Team & Role
I was responsible for the design of the HUB. To ship the application, I worked with our onsite software engineer to first determine feasibility and ran weekly check-ins to review HUB progress and iterate.
Initially, I was given a simple (tedious) assignment to manually transfer inventory backlog from our excel worksheets to a separate in-house database, but it was painfully obvious that my department (Cell Line Engineering) could benefit greatly from a centralized app that could carry our work flow, data and deliverables. I was lucky to be granted the green light and autonomy to work on the Hub project – so long as I was able to launch with in 6 months.
Understanding both my team and my company's workflow and how they interacted was essential to defining the needs the Hub was design to meet. I needed to consider all possible iterations of each workflow, determine how that workflow should be represented on our application and determined how each workflow varied from co-worker to co-worker in my team.
Additional user research was conducted to understand the needs and pain points of the public (company) user – typically involving one-on-one interviews and user flows that were later used to improve our prototype.
Strategy & Goals
From the research emerged themes and painpoints that we set out to target. The ultimate goal was to build an easy to use, centralized hub that helped minimize human error and automate as much of the tedious, repetitive inventory labor as possible. Our HUB needed to empower our scientists to work on more science and less documentation.
Ideate & Prototype
Mockups of the HUB were designed with the strategies and goals developed from our research insights in mind. Weekly, I set up check-ins with the HUB developer to review his progress. At these meetings, each feature of the prototype was improved by walking through all possible user flows making sure that the HUB supported every departmental process. Monthly check-ins were performed with the Cellular Engineering department to leverage our manager and teammates as user testers. Their feedback was invaluable in catching details that my developer and I may have missed.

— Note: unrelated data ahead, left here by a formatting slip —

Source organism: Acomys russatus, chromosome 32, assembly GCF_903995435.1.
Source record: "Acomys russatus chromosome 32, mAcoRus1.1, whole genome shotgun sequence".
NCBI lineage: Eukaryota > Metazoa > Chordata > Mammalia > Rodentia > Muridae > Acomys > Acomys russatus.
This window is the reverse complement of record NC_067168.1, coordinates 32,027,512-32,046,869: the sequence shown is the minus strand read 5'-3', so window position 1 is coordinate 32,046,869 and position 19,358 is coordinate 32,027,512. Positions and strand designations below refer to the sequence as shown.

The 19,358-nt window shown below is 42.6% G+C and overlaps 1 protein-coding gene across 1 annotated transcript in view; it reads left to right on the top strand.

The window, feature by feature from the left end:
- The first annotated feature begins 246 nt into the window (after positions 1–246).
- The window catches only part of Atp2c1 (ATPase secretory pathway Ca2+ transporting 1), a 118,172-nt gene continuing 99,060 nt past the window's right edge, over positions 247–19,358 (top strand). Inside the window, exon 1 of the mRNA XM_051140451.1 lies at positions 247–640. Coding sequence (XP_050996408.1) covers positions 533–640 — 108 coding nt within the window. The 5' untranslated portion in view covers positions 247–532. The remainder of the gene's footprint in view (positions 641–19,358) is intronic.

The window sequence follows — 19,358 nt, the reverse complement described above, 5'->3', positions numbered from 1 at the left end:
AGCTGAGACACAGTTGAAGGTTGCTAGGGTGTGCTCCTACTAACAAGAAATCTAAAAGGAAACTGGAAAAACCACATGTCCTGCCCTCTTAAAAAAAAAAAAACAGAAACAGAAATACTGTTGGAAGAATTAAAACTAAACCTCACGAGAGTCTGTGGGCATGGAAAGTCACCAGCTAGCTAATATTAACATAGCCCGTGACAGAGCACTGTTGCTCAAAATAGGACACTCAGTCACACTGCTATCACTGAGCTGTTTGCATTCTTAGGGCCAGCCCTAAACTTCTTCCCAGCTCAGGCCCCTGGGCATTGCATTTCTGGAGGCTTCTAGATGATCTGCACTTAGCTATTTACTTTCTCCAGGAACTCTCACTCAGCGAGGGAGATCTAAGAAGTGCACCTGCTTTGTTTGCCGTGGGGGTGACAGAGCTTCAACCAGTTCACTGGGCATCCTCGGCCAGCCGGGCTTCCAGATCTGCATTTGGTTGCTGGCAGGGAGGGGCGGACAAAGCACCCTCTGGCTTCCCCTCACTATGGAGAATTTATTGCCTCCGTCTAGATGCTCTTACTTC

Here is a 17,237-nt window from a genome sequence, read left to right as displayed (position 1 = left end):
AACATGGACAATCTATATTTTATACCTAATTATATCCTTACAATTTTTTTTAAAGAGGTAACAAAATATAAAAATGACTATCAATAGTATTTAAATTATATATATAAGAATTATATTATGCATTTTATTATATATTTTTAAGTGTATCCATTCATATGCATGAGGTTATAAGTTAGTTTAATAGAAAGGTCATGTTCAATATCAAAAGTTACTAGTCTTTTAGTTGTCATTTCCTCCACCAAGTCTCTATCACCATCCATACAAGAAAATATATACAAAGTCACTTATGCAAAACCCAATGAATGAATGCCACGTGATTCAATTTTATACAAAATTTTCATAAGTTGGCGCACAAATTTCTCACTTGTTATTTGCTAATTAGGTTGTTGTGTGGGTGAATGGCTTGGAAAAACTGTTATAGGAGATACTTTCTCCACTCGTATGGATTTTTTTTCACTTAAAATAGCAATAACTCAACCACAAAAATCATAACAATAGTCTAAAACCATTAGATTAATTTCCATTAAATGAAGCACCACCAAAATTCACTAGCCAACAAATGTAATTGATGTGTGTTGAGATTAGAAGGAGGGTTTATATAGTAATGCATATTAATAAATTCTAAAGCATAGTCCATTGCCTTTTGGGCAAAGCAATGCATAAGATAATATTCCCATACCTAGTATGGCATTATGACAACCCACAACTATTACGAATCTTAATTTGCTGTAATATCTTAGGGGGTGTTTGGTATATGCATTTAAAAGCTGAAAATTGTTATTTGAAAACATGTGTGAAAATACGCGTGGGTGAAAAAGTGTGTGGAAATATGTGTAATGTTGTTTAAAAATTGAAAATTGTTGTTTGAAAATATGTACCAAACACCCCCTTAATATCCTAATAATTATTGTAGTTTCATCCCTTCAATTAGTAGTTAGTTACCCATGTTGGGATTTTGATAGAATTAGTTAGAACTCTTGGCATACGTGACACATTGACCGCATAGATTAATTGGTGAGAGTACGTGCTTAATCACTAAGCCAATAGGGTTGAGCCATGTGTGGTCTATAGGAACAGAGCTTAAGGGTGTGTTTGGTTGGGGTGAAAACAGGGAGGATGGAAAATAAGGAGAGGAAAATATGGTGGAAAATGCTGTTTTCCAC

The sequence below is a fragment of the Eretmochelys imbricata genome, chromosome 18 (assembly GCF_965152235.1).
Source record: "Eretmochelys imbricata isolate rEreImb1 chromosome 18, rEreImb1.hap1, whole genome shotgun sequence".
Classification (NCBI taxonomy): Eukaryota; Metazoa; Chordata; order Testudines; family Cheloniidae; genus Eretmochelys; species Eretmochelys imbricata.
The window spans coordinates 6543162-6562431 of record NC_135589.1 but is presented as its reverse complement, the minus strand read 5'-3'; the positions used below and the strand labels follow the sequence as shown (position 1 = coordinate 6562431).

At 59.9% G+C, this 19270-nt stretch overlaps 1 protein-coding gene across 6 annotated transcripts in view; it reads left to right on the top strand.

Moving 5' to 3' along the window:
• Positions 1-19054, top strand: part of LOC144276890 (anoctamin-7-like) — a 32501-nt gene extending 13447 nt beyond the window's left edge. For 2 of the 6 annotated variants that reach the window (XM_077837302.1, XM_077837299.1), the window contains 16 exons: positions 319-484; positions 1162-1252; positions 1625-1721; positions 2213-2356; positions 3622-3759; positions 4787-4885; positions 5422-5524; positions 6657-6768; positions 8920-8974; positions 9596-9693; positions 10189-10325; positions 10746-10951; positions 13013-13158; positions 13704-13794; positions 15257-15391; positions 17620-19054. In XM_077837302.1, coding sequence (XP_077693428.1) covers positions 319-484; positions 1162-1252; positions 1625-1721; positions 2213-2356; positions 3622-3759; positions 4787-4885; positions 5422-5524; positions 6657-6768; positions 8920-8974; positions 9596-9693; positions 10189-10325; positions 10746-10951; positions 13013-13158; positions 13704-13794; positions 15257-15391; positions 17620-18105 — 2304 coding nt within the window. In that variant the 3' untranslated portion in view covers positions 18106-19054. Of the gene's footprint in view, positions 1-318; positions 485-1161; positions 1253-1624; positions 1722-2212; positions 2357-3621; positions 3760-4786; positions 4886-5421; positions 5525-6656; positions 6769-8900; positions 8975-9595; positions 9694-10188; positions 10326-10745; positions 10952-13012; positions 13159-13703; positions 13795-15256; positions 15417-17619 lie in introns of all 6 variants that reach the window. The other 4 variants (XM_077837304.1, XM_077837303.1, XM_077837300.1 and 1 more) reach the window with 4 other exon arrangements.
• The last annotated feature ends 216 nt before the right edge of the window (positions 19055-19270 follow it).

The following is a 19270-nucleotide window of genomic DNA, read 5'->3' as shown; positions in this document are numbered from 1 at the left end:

Example User Flow: Finding Relevant data on a Cell Line
The HUB immediately met our Interfacing & Collaboration goal. Our handoff request feature and easily accessible, transparent date meant that scientists from outside Cellular Engineering could quickly ascertain the cells they wanted and request their deliverables with a click of a button. Today 99% of deliverables of our cell line inventory are requested through the HUB – email is reserved solely for special requests and scientific discussion (as it should always have been).
Displaying data & Automating workflow
The HUB is an automated, easily accessible digital portal to all aspects of the Cellular engineering workflow, both public and internal HUB users had our entire inventory, database and point-person at their fingertips. Data is king and now no one needed to wait on emails to get what they needed.
At the end of the day, the HUB was designed to facilitate scientific work and make life easier for the scientists inside and outside the Cellular engineering group. The feedback we received for HUB design was very positive and useful for future improvements.
Hindsights for the future HUB
Look even further ahead
I built the HUB on the understanding of the Cellular Engineering (CE) workflow as it was at the time, I could not conceive of how complex our workflow would become in the next year. CE workflow has grown beyond the hub and there is now a whole arm of our work that cannot be adequately accommodated in our hub. In the next iteration of the HUB, more extensive interviews of leadership need to be undertaken to get a better grasp of our evolving workflow.
Service the User, not my idea of the user.
I would have asked our internal users what they DID NOT need instead of implementing features I “thought” would be useful. I would have asked for more feedback between each conceptualization of the hub.
Many of the features, automation and interactions I pitched to my manager and developer were never approved – I was often told I was "making everything too difficult." At the time, I didn't have a leg to stand on – my team had no reference or understanding how a well-designed tool could facilitate science and my lead firmly believed that scientists need only work harder and get more training to get results. Now, with the success of the HUB, I feel empowered to be a stronger advocate for the design needs of the users. With this experience, I've also learned that, in design (as in science) bringing evidence to the table is very powerful in getting you a seat at the table.